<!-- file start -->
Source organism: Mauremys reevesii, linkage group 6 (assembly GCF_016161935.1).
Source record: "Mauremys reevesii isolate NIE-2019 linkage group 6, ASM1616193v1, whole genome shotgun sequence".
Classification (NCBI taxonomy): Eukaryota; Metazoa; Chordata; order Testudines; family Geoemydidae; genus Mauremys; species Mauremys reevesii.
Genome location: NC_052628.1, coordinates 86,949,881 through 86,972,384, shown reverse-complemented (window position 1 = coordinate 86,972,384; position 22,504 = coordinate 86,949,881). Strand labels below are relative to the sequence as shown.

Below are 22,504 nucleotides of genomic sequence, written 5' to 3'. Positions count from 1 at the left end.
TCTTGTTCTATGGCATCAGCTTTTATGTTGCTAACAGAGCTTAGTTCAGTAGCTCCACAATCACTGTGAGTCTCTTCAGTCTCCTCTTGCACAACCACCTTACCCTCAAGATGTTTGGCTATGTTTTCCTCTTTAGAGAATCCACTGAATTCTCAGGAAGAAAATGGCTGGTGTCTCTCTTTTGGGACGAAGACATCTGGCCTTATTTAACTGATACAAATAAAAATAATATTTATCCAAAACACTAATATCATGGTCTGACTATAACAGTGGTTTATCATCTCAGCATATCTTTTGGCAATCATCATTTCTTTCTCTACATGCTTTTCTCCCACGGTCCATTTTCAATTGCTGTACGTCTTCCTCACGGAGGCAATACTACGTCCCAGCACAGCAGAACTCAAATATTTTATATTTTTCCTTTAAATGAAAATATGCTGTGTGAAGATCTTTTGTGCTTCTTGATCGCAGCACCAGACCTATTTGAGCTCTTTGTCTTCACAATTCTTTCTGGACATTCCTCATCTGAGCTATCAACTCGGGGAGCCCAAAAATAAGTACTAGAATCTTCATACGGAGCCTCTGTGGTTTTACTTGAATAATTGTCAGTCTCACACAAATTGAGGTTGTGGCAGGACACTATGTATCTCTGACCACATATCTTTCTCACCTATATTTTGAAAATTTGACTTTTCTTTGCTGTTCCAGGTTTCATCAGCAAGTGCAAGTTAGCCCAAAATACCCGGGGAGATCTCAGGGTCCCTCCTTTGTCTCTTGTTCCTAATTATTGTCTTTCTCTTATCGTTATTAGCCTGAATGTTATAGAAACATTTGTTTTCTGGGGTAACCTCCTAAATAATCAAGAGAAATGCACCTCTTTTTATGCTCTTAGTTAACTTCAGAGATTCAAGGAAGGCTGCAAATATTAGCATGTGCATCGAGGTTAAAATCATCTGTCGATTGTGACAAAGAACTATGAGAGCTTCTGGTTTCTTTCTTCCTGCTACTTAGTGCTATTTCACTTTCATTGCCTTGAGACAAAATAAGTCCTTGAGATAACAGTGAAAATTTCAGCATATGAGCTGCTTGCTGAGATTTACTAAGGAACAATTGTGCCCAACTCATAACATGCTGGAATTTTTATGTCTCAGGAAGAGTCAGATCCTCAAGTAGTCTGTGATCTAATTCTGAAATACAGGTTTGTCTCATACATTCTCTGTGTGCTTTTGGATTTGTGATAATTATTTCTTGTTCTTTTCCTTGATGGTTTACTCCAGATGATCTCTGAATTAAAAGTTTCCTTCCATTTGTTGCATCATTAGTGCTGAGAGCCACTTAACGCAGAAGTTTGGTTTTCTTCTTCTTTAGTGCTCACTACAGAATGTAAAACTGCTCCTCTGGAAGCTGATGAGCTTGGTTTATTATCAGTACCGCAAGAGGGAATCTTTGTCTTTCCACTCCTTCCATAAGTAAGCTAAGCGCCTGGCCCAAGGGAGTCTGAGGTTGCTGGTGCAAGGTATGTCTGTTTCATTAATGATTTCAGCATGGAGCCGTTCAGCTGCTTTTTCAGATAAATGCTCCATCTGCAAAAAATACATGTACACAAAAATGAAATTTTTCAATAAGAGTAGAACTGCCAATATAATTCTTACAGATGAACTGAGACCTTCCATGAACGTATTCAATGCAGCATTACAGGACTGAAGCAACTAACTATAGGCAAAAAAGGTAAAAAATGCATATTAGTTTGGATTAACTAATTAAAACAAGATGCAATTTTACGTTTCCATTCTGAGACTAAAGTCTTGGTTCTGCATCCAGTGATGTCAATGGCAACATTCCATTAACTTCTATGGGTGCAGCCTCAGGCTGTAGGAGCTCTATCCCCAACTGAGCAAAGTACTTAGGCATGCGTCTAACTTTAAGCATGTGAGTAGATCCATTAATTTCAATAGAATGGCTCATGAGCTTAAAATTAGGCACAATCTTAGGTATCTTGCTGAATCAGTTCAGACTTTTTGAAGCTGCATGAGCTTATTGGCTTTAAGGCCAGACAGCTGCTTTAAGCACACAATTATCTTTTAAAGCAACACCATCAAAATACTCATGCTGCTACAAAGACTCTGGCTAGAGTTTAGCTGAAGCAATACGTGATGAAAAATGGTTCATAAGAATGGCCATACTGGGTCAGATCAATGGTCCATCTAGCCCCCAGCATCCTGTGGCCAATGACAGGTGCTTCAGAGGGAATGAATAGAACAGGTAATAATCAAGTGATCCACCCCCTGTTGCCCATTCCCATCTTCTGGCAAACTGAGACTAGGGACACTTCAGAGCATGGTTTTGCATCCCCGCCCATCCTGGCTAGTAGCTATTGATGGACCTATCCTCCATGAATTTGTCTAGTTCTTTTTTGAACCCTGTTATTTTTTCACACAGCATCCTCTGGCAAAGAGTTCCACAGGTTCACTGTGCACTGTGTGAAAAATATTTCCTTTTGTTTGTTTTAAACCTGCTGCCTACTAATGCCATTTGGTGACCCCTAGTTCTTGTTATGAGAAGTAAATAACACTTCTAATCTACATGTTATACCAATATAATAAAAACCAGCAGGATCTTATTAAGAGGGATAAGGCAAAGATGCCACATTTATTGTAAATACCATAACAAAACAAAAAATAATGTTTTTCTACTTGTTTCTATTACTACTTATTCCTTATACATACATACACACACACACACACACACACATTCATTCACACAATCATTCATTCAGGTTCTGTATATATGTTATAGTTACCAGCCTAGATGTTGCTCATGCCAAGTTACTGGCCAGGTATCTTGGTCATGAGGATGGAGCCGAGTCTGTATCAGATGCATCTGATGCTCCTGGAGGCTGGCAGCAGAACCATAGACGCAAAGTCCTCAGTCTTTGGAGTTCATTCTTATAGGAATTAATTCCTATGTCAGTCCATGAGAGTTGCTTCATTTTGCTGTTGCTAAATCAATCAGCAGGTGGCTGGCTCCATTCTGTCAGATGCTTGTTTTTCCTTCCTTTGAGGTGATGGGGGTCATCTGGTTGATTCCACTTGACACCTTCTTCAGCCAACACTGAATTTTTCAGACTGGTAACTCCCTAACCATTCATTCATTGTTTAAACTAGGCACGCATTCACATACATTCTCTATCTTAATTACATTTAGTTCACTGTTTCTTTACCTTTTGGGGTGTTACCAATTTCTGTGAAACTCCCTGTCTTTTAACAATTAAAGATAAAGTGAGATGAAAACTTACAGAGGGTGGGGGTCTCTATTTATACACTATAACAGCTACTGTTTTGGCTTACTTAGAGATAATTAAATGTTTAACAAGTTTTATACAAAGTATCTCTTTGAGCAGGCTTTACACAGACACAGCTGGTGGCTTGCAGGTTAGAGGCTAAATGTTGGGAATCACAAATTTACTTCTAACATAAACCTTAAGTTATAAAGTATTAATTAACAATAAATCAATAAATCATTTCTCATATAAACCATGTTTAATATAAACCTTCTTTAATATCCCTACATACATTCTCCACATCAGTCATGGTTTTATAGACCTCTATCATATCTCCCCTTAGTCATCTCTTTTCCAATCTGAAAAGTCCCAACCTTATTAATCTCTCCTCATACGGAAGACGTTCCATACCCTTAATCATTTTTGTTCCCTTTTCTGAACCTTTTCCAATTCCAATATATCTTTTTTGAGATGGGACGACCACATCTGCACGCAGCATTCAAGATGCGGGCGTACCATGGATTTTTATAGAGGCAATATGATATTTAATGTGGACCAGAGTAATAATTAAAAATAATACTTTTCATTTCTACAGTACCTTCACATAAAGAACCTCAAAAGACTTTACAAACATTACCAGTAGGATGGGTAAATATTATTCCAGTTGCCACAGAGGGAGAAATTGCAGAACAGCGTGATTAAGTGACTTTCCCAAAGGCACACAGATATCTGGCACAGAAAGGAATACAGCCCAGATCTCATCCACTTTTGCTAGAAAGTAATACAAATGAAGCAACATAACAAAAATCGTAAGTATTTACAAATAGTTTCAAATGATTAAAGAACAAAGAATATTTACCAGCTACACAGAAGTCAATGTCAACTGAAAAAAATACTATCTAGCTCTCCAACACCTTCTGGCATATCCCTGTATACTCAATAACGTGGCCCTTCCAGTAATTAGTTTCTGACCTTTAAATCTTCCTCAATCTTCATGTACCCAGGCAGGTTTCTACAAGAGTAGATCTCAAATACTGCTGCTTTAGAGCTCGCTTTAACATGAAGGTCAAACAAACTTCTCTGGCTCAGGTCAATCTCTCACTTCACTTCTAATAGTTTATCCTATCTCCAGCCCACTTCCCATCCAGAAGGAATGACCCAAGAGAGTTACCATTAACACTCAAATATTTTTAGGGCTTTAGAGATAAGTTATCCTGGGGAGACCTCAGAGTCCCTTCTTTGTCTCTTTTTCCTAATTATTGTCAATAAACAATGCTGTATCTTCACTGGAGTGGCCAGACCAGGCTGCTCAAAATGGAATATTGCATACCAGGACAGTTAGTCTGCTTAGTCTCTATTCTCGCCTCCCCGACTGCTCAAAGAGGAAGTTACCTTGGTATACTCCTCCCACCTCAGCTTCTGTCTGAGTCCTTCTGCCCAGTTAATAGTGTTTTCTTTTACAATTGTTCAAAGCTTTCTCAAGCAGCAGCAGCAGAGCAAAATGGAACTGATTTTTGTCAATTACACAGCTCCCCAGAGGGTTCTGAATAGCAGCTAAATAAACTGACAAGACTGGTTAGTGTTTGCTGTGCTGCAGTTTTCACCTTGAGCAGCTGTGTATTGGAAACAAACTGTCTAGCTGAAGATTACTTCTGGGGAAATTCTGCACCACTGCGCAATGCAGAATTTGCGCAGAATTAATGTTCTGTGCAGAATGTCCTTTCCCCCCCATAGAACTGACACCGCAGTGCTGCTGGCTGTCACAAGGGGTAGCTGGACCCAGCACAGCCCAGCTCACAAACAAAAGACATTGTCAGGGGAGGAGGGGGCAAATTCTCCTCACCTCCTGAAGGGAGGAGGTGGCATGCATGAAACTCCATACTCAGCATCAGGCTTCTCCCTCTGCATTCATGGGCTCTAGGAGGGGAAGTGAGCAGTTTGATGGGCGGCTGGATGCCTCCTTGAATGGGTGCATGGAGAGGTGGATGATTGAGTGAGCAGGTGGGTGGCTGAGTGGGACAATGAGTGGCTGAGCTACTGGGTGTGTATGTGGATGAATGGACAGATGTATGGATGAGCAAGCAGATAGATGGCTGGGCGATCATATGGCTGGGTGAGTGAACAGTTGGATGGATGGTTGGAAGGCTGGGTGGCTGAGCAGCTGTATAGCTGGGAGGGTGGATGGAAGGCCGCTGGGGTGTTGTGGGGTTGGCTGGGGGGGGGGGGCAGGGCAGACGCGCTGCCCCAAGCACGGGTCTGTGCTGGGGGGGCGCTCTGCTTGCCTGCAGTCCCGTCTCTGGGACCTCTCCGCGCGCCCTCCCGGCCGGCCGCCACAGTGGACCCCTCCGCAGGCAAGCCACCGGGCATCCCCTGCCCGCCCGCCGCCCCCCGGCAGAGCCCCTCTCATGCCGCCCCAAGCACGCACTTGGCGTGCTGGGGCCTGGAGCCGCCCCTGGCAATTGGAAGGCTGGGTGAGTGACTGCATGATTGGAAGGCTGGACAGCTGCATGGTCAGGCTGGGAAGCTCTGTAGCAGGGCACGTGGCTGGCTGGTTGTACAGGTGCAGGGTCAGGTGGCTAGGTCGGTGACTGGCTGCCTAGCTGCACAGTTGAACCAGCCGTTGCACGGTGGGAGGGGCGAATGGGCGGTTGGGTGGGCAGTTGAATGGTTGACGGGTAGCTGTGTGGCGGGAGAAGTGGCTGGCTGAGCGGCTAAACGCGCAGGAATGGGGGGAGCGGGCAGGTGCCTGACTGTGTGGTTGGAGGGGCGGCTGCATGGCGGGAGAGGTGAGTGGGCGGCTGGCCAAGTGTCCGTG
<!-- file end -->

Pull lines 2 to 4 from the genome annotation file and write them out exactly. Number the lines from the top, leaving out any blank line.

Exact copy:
Source record: "Mauremys reevesii isolate NIE-2019 linkage group 6, ASM1616193v1, whole genome shotgun sequence".
Classification (NCBI taxonomy): Eukaryota; Metazoa; Chordata; order Testudines; family Geoemydidae; genus Mauremys; species Mauremys reevesii.
Genome location: NC_052628.1, coordinates 86,949,881 through 86,972,384, shown reverse-complemented (window position 1 = coordinate 86,972,384; position 22,504 = coordinate 86,949,881). Strand labels below are relative to the sequence as shown.